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Home / Opinion / Summit safeguards Indo-US ties from Trump the tweeter

Summit safeguards Indo-US ties from Trump the tweeter

The fact that the US President endorsed the India line of his predecessors has made the Narendra Modi–Donald Trump summit a success.

opinion Updated: Jun 29, 2017, 13:24 IST
Pramit Pal Chaudhuri
Pramit Pal Chaudhuri
US President Donald Trump and Indian Prime Minister Narendra Modi hug while making statements in the Rose Garden of the White House on Monday.
US President Donald Trump and Indian Prime Minister Narendra Modi hug while making statements in the Rose Garden of the White House on Monday.(AP photo)

India has used Trump the president to buffer relations with the United States against Trump the reality TV star.

Indian and US officials privately express relief that the Narendra Modi–Donald Trump summit went off smoothly. Fears of the unpredictable can be projected to the entire Indo-US relationship.With Trump broadly endorsing the India line of his predecessors, the room for policy randomness was suitably reduced. That alone made the summit a success as far as Indian officials were concerned.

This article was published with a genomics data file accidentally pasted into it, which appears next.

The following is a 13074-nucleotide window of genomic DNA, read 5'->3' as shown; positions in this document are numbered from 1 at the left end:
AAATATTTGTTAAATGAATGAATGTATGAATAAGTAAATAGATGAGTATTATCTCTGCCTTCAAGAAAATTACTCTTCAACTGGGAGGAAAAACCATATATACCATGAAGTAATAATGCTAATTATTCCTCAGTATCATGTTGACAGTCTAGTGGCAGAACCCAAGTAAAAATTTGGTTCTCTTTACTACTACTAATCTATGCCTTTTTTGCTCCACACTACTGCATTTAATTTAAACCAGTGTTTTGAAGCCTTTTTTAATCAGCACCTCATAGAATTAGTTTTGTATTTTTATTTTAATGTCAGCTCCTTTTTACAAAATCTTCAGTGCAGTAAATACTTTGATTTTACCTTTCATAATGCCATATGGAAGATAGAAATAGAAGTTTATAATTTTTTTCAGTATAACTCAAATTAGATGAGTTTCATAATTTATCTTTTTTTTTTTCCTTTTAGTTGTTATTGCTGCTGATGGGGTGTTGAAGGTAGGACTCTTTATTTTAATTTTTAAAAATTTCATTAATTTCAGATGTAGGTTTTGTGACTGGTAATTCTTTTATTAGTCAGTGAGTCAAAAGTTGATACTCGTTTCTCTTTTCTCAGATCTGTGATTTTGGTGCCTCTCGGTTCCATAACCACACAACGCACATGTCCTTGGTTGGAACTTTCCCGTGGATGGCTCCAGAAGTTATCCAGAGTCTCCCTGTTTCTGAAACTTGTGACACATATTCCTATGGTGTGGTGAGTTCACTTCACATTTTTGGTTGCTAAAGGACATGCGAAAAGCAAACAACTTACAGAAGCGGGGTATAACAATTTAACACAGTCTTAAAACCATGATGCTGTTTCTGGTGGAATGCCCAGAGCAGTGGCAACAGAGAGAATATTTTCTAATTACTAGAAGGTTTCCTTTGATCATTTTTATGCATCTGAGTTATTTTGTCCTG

In the months before the summit, Indian diplomats and officials met almost everyone in the new US administration. They met the foreign policy quadrangle of defence secretary James Mattis, foreign secretary Rex Tillerson, homeland security secretary John Kelly and national security adviser HR McMaster..

They also touched base with Trump’s ideologue Steve Bannon and even son-in-law Jared Kushner. At this level, New Delhi was “strategically reassured” about the administration’s views on India.

That left the President. Trump’s public statements about India had alternated between fulsome praise and wholly alt-fact accusations.

More worrying was his lack of any sense of grand strategy and, therefore, any long-term view of how India benefitted US interests. Trump was derisive about democracy and unconcerned about policy continuity. “We are yet to get traction with this man,” said a senior Indian official a few months after the election. Indo-US relations were neither good nor bad, they were simply in limbo.

Unlike earlier presidents, there was no talk in Trump circles about the importance of helping India become a great power. A White House staffer privately said only Bannon talked up India and largely because of his admiration for Modi.

The President also blew hot and cold about China. The sole reassurance was that Trump even befuddled the Chinese. Indian diplomats say that in their interactions with the Chinese, the latter now ask the Indians if they know Trump’s views about the issue under discussion.

Another question mark lay over the US view on Afghanistan-Pakistan. Trump was only consistent about his unhappiness with India’s protectionist trade policies.